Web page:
Cotton: Cotton kills, it takes a long time to dry.

Other synthetics, and blends of the above, will give you a compromise of their basic characteristics. if you find a blend that works for you, stick with it.
 

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Discussion Starter · #15 ·
Merino wool 100% has no itch. That's why the technology was created. It was a great break-through. Try some. I personally stay with the better name brands since my feet are sooooo important for hiking, etc., and especially if the SHTF. Campmor has some good prices on even the better quality Merinos. I love the Wigwam Ingenious Hiking Socks or the Smart Wool. Also Fox River or Columbias are good. Also, check out REI, they have a very nice selection though a little more pricey.
I'll be haunting all the outlets and "sale racks" come January. I am trying to make a budget of $5 per pair which might be a challenge of socks like SmartWool that run about $20. I am finding some on "clearance" for $9.
 

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Discussion Starter · #16 ·
<snip> Some boots like to eat socks, you are constantly fishing to retrieve the sock before it crawls down to your toes, ha. I do keep a few pairs of the woolies around, because they do work when you step through ice into water up to your knee, and have to keep going. Wool blends, see below.
HAHAHAHAHA!! I wore 100% wool on a "tramp" in New Zealand and A. Kept losing my socks and B. Got the worst athletes foot with soggy socks.

Poly socks: I think I would pick simple poly socks. Sure, they are cheap, which I like, and they dry out fast, keep it simple.
Just bought some bamboo socks that say they are wicking etc Also bought some cheap at Target that are I think a poly/merino blend dressy ankle sock. I got these as liners w/ a goal of getting chunkier wool or skiing socks on sale.

Cotton: Cotton kills, it takes a long time to dry.

Other synthetics, and blends of the above, will give you a compromise of their basic characteristics. if you find a blend that works for you, stick with it.
There are lots of socks that claim to be moisture wicking with blends from mostly cotton to mostly poly (just basic hanes etc). I wonder if higher poly is better?
 

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Those expensive socks will surely be on sale next year, a good time to stock up. Actually I think the whole world will be going on sale next year. Now would be a good time to scout the likely sources, and wait for those fire-sale prices when the economic meltdown comes to town.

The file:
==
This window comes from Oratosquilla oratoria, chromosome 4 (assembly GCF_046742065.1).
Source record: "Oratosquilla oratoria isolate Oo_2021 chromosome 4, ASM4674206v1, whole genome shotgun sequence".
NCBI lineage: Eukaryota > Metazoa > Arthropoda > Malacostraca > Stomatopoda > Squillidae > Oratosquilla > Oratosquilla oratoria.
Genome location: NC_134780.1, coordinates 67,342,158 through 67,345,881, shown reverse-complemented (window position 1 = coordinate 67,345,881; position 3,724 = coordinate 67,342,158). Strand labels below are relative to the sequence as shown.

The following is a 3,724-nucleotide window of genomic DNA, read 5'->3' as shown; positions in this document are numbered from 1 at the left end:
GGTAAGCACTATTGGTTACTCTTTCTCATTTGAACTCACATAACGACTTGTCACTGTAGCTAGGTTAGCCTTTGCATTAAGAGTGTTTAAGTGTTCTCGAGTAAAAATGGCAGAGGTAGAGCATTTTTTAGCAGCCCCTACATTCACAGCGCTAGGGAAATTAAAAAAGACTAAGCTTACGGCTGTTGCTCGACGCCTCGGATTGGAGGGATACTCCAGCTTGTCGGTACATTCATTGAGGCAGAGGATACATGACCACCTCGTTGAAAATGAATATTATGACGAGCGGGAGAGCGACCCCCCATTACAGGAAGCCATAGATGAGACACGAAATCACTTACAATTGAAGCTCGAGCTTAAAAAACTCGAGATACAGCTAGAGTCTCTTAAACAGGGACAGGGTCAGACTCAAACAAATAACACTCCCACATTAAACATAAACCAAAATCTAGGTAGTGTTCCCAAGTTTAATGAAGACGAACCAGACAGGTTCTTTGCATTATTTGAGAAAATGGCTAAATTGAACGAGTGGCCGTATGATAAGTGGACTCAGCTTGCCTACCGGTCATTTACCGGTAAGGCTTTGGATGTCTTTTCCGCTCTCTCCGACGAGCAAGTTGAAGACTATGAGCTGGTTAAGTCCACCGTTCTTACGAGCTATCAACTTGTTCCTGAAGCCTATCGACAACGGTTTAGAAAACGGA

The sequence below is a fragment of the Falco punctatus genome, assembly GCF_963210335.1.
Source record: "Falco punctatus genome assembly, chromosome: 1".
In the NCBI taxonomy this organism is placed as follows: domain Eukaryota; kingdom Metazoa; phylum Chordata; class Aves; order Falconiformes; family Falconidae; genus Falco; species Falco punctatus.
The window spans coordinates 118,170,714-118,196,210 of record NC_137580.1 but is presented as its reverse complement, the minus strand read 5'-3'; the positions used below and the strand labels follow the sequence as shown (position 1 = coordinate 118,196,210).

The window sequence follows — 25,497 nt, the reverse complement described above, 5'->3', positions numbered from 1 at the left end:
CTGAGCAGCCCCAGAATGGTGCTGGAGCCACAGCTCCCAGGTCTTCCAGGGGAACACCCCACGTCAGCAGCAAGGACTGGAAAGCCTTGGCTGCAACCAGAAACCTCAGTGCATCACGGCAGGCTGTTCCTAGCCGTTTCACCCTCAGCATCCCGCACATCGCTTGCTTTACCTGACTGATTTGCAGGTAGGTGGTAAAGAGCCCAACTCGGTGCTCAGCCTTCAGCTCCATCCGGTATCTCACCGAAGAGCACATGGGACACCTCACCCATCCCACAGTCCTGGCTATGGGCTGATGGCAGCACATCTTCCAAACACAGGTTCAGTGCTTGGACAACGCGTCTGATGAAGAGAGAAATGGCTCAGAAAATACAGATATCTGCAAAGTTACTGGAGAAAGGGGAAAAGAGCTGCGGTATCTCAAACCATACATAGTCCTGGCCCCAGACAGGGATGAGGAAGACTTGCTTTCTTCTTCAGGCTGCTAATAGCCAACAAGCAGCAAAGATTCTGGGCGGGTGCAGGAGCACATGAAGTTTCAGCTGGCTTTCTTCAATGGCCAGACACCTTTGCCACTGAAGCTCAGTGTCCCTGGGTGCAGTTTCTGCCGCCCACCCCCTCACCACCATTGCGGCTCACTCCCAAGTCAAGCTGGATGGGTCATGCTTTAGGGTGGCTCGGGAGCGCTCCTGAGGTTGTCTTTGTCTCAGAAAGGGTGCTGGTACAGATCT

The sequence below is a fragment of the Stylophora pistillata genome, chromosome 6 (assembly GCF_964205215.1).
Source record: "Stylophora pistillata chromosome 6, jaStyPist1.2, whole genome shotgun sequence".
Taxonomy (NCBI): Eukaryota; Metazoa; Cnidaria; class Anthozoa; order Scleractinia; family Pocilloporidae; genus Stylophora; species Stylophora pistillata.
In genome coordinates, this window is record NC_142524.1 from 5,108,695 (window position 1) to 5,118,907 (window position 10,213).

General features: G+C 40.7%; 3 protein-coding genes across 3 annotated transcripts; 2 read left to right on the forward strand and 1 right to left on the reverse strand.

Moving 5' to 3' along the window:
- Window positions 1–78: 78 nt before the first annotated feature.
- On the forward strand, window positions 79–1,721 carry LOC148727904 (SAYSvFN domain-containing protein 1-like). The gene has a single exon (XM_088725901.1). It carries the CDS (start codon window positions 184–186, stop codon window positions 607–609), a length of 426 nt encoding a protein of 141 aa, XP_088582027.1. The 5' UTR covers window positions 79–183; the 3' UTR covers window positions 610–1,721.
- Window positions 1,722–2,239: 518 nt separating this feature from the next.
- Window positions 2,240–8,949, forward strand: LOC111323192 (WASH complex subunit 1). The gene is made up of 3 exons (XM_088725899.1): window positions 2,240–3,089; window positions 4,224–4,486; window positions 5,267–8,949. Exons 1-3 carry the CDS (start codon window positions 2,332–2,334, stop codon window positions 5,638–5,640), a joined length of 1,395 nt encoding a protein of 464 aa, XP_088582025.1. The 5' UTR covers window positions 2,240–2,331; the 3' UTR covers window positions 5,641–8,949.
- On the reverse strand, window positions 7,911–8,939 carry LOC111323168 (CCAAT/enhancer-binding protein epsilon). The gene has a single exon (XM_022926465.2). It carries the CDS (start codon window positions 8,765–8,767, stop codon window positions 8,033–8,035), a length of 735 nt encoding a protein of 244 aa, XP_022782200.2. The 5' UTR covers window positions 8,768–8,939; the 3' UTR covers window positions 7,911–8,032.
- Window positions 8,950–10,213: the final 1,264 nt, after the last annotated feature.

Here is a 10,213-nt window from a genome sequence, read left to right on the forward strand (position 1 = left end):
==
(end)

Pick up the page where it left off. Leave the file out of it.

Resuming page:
If you have the room (more below) layering socks is probably a good thing, and would help with wool itch if you have that problem.

Your feet will tend to swell during a long hike, especially with heavier loads. I used to run marathons, what was I thinking, gee. Anyway, the running gurus told us to make sure there was plenty of room in the shoes toe box area, as our feet would swell almost a whole shoe size over the 26 miles. The same goes with hiking boots and toting heavy loads. I have some favorite shoes/boots that will accommodate a thin pair with a heavier sock over that, my others wont.

The best solution is to be carried, ha.
 

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Discussion Starter · #18 ·
Those expensive socks will surely be on sale next year, a good time to stock up. Actually I think the whole world will be going on sale next year. Now would be a good time to scout the likely sources, and wait for those fire-sale prices when the economic meltdown comes to town.

If you have the room (more below) layering socks is probably a good thing, and would help with wool itch if you have that problem.

Your feet will tend to swell during a long hike, especially with heavier loads. I used to run marathons, what was I thinking, gee.
Totally agree on the last bit.

Anyway, the running gurus told us to make sure there was plenty of room in the shoes toe box area, as our feet would swell almost a whole shoe size over the 26 miles. The same goes with hiking boots and toting heavy loads. I have some favorite shoes/boots that will accommodate a thin pair with a heavier sock over that, my others wont.
Do you buy a larger size in boots?

The best solution is to be carried, ha.
True. Oh to be a baby....
 

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i love my goldtoe socks. been wearing'em for 2-3 years now and haven't worn out a pair yet and they don't sag on me. i like to buy'em large enough to go to my knee, extra warmth if i'm wearing shorts and it's starts to get cold and it just feels good to have a sock that stays up like it's supposed to. the elastic is great on these socks and the cushion is pretty good too.